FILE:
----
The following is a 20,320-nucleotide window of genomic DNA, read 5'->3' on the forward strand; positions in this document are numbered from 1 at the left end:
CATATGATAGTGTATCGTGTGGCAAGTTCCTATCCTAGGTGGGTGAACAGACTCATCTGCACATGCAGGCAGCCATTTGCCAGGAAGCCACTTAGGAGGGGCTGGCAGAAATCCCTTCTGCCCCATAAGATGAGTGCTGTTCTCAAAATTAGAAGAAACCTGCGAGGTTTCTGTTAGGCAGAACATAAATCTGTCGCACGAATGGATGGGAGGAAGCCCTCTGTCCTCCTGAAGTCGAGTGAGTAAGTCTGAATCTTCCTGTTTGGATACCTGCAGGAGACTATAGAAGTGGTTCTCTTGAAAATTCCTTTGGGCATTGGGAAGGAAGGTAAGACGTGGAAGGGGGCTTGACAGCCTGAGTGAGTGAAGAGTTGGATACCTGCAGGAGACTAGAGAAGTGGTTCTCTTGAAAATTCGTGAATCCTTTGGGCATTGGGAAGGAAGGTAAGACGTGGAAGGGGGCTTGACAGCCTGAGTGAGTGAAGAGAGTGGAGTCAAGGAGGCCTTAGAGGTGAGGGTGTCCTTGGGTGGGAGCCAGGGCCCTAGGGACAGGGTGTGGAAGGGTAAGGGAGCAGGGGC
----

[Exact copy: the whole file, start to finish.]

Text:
The following is a 20,320-nucleotide window of genomic DNA, read 5'->3' on the forward strand; positions in this document are numbered from 1 at the left end:
CATATGATAGTGTATCGTGTGGCAAGTTCCTATCCTAGGTGGGTGAACAGACTCATCTGCACATGCAGGCAGCCATTTGCCAGGAAGCCACTTAGGAGGGGCTGGCAGAAATCCCTTCTGCCCCATAAGATGAGTGCTGTTCTCAAAATTAGAAGAAACCTGCGAGGTTTCTGTTAGGCAGAACATAAATCTGTCGCACGAATGGATGGGAGGAAGCCCTCTGTCCTCCTGAAGTCGAGTGAGTAAGTCTGAATCTTCCTGTTTGGATACCTGCAGGAGACTATAGAAGTGGTTCTCTTGAAAATTCCTTTGGGCATTGGGAAGGAAGGTAAGACGTGGAAGGGGGCTTGACAGCCTGAGTGAGTGAAGAGTTGGATACCTGCAGGAGACTAGAGAAGTGGTTCTCTTGAAAATTCGTGAATCCTTTGGGCATTGGGAAGGAAGGTAAGACGTGGAAGGGGGCTTGACAGCCTGAGTGAGTGAAGAGAGTGGAGTCAAGGAGGCCTTAGAGGTGAGGGTGTCCTTGGGTGGGAGCCAGGGCCCTAGGGACAGGGTGTGGAAGGGTAAGGGAGCAGGGGC